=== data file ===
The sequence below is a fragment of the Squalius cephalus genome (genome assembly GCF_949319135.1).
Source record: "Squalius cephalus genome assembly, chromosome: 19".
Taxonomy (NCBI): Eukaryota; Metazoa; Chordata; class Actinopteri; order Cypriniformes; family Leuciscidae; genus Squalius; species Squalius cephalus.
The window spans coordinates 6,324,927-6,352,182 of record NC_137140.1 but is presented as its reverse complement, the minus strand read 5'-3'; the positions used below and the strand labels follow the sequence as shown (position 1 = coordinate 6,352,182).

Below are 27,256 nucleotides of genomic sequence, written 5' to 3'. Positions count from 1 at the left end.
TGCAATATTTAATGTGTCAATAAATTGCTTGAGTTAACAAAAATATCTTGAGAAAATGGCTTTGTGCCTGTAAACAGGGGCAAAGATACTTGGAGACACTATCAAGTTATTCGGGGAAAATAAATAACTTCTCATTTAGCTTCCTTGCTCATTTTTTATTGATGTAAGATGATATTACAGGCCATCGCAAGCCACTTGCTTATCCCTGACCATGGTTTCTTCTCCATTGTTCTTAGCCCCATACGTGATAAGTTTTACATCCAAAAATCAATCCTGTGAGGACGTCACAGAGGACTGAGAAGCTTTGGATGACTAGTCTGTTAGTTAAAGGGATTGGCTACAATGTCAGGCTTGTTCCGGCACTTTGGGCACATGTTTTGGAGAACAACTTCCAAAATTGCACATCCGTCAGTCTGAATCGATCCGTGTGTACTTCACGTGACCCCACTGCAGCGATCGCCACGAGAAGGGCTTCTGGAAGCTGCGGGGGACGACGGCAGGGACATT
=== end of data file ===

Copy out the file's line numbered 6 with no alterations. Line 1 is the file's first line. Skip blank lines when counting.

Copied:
TGCAATATTTAATGTGTCAATAAATTGCTTGAGTTAACAAAAATATCTTGAGAAAATGGCTTTGTGCCTGTAAACAGGGGCAAAGATACTTGGAGACACTATCAAGTTATTCGGGGAAAATAAATAACTTCTCATTTAGCTTCCTTGCTCATTTTTTATTGATGTAAGATGATATTACAGGCCATCGCAAGCCACTTGCTTATCCCTGACCATGGTTTCTTCTCCATTGTTCTTAGCCCCATACGTGATAAGTTTTACATCCAAAAATCAATCCTGTGAGGACGTCACAGAGGACTGAGAAGCTTTGGATGACTAGTCTGTTAGTTAAAGGGATTGGCTACAATGTCAGGCTTGTTCCGGCACTTTGGGCACATGTTTTGGAGAACAACTTCCAAAATTGCACATCCGTCAGTCTGAATCGATCCGTGTGTACTTCACGTGACCCCACTGCAGCGATCGCCACGAGAAGGGCTTCTGGAAGCTGCGGGGGACGACGGCAGGGACATT